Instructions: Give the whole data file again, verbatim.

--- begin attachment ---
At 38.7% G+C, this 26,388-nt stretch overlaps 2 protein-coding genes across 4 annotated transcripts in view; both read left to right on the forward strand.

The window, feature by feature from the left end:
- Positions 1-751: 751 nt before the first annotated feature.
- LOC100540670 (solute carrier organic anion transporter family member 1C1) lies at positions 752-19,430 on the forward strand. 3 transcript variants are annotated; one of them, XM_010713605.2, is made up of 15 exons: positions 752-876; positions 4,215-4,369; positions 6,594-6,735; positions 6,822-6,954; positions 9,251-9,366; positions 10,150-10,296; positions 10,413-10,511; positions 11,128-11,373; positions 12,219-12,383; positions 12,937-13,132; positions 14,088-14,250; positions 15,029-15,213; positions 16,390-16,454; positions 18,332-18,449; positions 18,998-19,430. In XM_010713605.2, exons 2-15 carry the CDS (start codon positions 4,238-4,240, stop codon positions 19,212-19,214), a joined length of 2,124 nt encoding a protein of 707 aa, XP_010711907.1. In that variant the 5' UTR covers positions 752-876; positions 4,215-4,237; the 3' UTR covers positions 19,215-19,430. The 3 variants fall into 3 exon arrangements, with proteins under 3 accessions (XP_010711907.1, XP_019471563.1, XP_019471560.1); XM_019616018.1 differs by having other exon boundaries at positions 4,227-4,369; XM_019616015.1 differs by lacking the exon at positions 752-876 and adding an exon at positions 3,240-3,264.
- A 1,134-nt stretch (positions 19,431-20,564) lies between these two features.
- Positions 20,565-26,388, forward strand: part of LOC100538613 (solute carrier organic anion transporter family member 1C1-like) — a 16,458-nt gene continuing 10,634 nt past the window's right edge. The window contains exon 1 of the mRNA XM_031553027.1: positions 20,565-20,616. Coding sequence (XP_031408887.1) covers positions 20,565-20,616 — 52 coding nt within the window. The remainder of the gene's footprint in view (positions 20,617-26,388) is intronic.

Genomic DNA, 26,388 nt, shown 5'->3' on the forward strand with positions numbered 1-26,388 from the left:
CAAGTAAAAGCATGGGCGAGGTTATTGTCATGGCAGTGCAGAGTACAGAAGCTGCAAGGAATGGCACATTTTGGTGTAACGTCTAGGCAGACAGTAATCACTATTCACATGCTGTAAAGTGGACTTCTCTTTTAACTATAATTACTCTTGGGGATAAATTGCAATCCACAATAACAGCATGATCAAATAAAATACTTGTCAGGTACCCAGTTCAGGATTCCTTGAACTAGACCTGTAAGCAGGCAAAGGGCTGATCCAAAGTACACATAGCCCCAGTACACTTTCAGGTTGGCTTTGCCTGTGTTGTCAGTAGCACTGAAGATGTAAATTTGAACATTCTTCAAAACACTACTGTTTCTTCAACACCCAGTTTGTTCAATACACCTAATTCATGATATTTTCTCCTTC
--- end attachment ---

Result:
At 38.7% G+C, this 26,388-nt stretch overlaps 2 protein-coding genes across 4 annotated transcripts in view; both read left to right on the forward strand.

The window, feature by feature from the left end:
- Positions 1-751: 751 nt before the first annotated feature.
- LOC100540670 (solute carrier organic anion transporter family member 1C1) lies at positions 752-19,430 on the forward strand. 3 transcript variants are annotated; one of them, XM_010713605.2, is made up of 15 exons: positions 752-876; positions 4,215-4,369; positions 6,594-6,735; positions 6,822-6,954; positions 9,251-9,366; positions 10,150-10,296; positions 10,413-10,511; positions 11,128-11,373; positions 12,219-12,383; positions 12,937-13,132; positions 14,088-14,250; positions 15,029-15,213; positions 16,390-16,454; positions 18,332-18,449; positions 18,998-19,430. In XM_010713605.2, exons 2-15 carry the CDS (start codon positions 4,238-4,240, stop codon positions 19,212-19,214), a joined length of 2,124 nt encoding a protein of 707 aa, XP_010711907.1. In that variant the 5' UTR covers positions 752-876; positions 4,215-4,237; the 3' UTR covers positions 19,215-19,430. The 3 variants fall into 3 exon arrangements, with proteins under 3 accessions (XP_010711907.1, XP_019471563.1, XP_019471560.1); XM_019616018.1 differs by having other exon boundaries at positions 4,227-4,369; XM_019616015.1 differs by lacking the exon at positions 752-876 and adding an exon at positions 3,240-3,264.
- A 1,134-nt stretch (positions 19,431-20,564) lies between these two features.
- Positions 20,565-26,388, forward strand: part of LOC100538613 (solute carrier organic anion transporter family member 1C1-like) — a 16,458-nt gene continuing 10,634 nt past the window's right edge. The window contains exon 1 of the mRNA XM_031553027.1: positions 20,565-20,616. Coding sequence (XP_031408887.1) covers positions 20,565-20,616 — 52 coding nt within the window. The remainder of the gene's footprint in view (positions 20,617-26,388) is intronic.

Genomic DNA, 26,388 nt, shown 5'->3' on the forward strand with positions numbered 1-26,388 from the left:
CAAGTAAAAGCATGGGCGAGGTTATTGTCATGGCAGTGCAGAGTACAGAAGCTGCAAGGAATGGCACATTTTGGTGTAACGTCTAGGCAGACAGTAATCACTATTCACATGCTGTAAAGTGGACTTCTCTTTTAACTATAATTACTCTTGGGGATAAATTGCAATCCACAATAACAGCATGATCAAATAAAATACTTGTCAGGTACCCAGTTCAGGATTCCTTGAACTAGACCTGTAAGCAGGCAAAGGGCTGATCCAAAGTACACATAGCCCCAGTACACTTTCAGGTTGGCTTTGCCTGTGTTGTCAGTAGCACTGAAGATGTAAATTTGAACATTCTTCAAAACACTACTGTTTCTTCAACACCCAGTTTGTTCAATACACCTAATTCATGATATTTTCTCCTTC